November 23

⇒Prayer

Wednesday November 23 – Luke 21:5-11
Opening
Let us place ourselves in the presence of God.
Close your eyes.
Breathe in through your nose and out through your mouth.
Breathe in through your nose and out through your mouth.
Breathe in through your nose and out through your mouth.
In the name of the Father, and of the Son and of the Holy Spirit. Amen

Gospel
Luke 21:12-19

Jesus said to the crowd:
“They will seize and persecute you,
they will hand you over to the synagogues and to prisons,
and they will have you led before kings and governors
because of my name.
It will lead to your giving testimony.
Remember, you are not to prepare your defense beforehand,
for I myself shall give you a wisdom in speaking
that all your adversaries will be powerless to resist or refute.
You will even be handed over by parents,
brothers, relatives, and friends,
and they will put some of you to death.
You will be hated by all because of my name,
but not a hair on your head will be destroyed.
By your perseverance you will secure your lives.”

Reflection – Oscar Romero
oscar-romero-quoteIn 1970, he became Auxiliary Bishop in San Salvador. In 1974 he became Bishop of Santiago de Maria. At this time, Oscar Romero was described as a conservative, not wanting to break from tradition. He supported the hierarchy who encouraged conformity. He was uncomfortable with social action that challenged political leaders.

During his two years as Bishop of Santiago de Maria, Romero was horrified to find that children were dying because their parents could not pay for simple medicines. He began using the resources of the diocese and his own personal resources to help the poor, but he knew that simple charity was not enough. He wrote in his diary that people who are poor should not just receive handouts from the Church or the government but participate in changing their lives for the future.

In 1979, the number of people being killed rose to more than 3000 per month. Oscar Romero had nothing left to offer his people except faith and hope. He continued to use the radio broadcast of his Sunday sermons to tell people what was happening throughout the country, to talk about the role of the Church and to offer his listeners hope that they would not suffer and die in vain.
On March 23, 1980, after reporting the previous week’s deaths and disappearances, Oscar Romero began to speak directly to soldiers and policemen: “I beg you, I implore you, I order you… in the name of God, stop the repression!” The following evening, while saying Mass in the chapel of Divine Providence Hospital, Archbishop Oscar Romero was shot by a paid assassin.

Only moments before his death, Romero spoke these prophetic words: “Those who surrender to the service of the poor through love of Christ will live like the grain of wheat that dies… The harvest comes because of the grain that dies.” Like many great leaders who have fought for truth, Oscar Romero was killed and became a martyr, but his voice could not be silenced. He is a symbol of hope in a country that has suffered poverty, injustice and violence.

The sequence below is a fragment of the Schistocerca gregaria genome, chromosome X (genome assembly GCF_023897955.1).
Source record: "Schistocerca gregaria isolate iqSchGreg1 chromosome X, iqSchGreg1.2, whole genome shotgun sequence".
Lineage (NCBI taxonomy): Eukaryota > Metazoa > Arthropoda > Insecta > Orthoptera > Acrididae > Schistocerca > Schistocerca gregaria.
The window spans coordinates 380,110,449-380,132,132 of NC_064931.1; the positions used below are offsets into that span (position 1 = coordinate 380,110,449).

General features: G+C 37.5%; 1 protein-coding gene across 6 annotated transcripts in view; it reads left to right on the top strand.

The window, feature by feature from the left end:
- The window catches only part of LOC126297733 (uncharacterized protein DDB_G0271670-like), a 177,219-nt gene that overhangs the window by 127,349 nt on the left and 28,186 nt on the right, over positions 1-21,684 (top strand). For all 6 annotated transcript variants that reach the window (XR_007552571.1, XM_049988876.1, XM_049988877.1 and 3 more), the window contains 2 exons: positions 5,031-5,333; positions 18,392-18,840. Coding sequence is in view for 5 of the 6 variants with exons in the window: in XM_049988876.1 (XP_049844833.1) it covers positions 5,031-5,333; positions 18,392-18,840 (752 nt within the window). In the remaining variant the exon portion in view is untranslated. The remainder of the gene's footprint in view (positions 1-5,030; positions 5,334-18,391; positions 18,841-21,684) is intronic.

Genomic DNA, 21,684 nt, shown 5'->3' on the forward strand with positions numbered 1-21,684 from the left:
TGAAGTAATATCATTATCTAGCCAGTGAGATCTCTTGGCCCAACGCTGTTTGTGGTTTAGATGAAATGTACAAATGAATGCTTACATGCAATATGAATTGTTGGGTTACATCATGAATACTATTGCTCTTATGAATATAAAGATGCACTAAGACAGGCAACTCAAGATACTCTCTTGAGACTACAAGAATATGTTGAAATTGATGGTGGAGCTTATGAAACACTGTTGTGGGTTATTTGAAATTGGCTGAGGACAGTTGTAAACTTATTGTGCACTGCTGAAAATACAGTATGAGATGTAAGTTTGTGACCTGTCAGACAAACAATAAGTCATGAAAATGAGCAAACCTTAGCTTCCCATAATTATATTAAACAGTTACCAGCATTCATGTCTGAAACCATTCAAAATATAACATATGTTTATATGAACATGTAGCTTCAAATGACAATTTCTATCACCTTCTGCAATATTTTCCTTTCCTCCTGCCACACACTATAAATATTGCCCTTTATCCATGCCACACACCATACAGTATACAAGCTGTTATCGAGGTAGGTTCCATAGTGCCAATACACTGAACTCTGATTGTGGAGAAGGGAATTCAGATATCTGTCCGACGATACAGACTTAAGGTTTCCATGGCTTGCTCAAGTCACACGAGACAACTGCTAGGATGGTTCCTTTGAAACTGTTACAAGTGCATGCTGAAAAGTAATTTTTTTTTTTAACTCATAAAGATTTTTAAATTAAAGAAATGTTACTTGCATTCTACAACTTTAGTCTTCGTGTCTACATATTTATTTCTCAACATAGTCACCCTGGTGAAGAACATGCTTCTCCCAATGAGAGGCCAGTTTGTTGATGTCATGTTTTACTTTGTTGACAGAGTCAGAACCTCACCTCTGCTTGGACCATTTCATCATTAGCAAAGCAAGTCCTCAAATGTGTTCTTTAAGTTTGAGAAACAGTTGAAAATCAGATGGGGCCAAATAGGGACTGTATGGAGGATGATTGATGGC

What symbols of hope does the world need today?

What does the journey of change look like?

Pause for 1 minute to reflect on the Gospel….

Intentions
We bring these intentions to God.
1. We pray that we might be the voice to the voice less. Lord hear us.
Response – “Lord hear our prayer”

2. We pray that we might be instruments of justice and peace. For refugees. For orphans. For widows. For the sick. For outcasts. Lord hear us.
Response – “Lord hear our prayer”

3. We thank God for the hope God has shown us already. Lord hear us.
Response – “Lord hear our prayer”

Leader – Are there any other intentions?
Response – “Lord hear our prayer”

Prayer of Oscar Romero
It helps, now and then, to step back and take a long view.

The kingdom is not only beyond our efforts,
it is even beyond our vision.

We accomplish in our lifetime only a tiny fraction
of the magnificent enterprise that is God’s work.
Nothing we do is complete, which is a way of saying
that the kingdom always lies beyond us.
No statement says all that could be said.
No prayer fully expresses our faith.
No confession brings perfection.
No pastoral visit brings wholeness.
No program accomplishes the church’s mission.
No set of goals and objectives includes everything.

This is what we are about.
We plant the seeds that one day will grow.
We water seeds already planted,
knowing that they hold future promise.

We lay foundations that will need further development.
We provide yeast that produces far beyond our capabilities.

We cannot do everything, and there is a sense of liberation
in realizing that. This enables us to do something,
and to do it very well. It may be incomplete,
but it is a beginning, a step along the way,
an opportunity for the Lord’s grace to enter and do the rest.

We may never see the end results, but that is the difference
between the master builder and the worker.

We are workers, not master builders; ministers, not messiahs.
We are prophets of a future not our own.
Amen.

Taize Chant
1. When was I made less by dying. I and the ocean, and the ocean is me.
2. When was I made less by dying. I and the ocean, and the ocean is me.
3. When was I made less by dying. I and the ocean, and the ocean is me.
4. When was I made less by dying. I and the ocean, and the ocean is me.
5. When was I made less by dying. I and the ocean, and the ocean is me.
6. When was I made less by dying. I and the ocean, and the ocean is me.

Source
http://www.caritas.org.au/docs/primary-school-resources/oscar-romero-biography.docx